However, from 13 to 52 weeks after COVID-19, no increase was seen for diabetes mellitus, cardiovascular disease
WEDNESDAY, July 20, 2022 (HealthDay News) — The risks for diabetes mellitus (DM) and cardiovascular disease (CVD) are increased in the acute and postacute COVID-19 phases, according to a study published online July 19 in PLOS Medicine.
Emma Rezel-Potts, Ph.D., from King’s College London, and colleagues conducted a cohort study from 2020 to 2021 analyzing electronic records for 1,356 U.K. family practices. Participants included 428,650 COVID-19 patients without DM or CVD matched with 428,650 control participants who were followed to January 2022. The net effect of COVID-19 on the incidence of DM and CVD was estimated in a difference-in-difference analysis. Follow-up time was divided into four weeks from index date, five to 12 weeks from index date, and 13 to 52 weeks from index date (acute, postacute, and long COVID-19, respectively).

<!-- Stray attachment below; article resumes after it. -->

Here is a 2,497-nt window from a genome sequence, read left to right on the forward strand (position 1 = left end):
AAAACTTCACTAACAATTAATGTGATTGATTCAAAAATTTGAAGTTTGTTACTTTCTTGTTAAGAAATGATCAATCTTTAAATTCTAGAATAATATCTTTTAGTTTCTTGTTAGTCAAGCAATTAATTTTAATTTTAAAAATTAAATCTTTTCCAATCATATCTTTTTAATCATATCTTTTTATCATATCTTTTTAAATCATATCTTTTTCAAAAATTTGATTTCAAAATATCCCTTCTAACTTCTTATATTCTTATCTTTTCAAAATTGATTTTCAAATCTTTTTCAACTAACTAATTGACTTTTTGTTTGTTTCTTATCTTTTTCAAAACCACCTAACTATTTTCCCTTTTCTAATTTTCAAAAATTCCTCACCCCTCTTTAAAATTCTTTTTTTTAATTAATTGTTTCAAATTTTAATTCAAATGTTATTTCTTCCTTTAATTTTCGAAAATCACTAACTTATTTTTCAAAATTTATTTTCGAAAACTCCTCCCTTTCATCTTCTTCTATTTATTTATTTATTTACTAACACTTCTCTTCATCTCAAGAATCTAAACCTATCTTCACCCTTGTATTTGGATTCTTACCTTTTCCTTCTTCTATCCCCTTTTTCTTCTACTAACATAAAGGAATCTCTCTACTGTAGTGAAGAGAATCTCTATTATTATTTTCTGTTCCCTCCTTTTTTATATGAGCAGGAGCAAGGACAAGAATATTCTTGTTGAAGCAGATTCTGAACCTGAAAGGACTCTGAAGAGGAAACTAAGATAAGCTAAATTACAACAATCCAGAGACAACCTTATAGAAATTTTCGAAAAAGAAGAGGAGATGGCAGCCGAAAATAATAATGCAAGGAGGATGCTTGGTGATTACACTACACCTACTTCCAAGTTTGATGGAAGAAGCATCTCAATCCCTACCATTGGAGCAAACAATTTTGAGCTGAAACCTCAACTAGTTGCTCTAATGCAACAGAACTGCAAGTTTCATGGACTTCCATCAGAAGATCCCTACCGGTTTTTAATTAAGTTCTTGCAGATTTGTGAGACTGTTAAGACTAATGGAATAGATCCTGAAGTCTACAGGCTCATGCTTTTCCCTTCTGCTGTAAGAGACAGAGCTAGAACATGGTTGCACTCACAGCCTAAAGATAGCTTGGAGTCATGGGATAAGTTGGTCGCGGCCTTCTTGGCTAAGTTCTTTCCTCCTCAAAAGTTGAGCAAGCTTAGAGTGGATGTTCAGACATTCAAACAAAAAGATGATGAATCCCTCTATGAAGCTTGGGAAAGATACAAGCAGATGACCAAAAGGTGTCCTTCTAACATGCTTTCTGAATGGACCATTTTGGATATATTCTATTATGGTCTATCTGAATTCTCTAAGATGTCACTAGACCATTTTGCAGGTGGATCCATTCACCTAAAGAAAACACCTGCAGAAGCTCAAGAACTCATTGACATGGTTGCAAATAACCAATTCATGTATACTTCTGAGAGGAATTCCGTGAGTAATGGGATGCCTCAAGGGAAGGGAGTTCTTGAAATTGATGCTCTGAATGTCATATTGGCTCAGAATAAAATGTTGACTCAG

The researchers observed an increase in the net incidence of DM in the first four weeks after COVID-19, which remained elevated from five to 12 weeks but not from 13 to 52 weeks. An increase was also seen in net CVD incidence in the acute phase, including pulmonary embolism, atrial arrhythmias, and venous thromboses. There was a decline noted in CVD incidence from five to 12 weeks and a net decrease from 13 to 52 weeks.
“Advice to patients recovering from COVID-19 should include measures to reduce diabetes risk, including diet, weight management, and physical activity levels, especially in view of heightened baseline risk,” the authors write.
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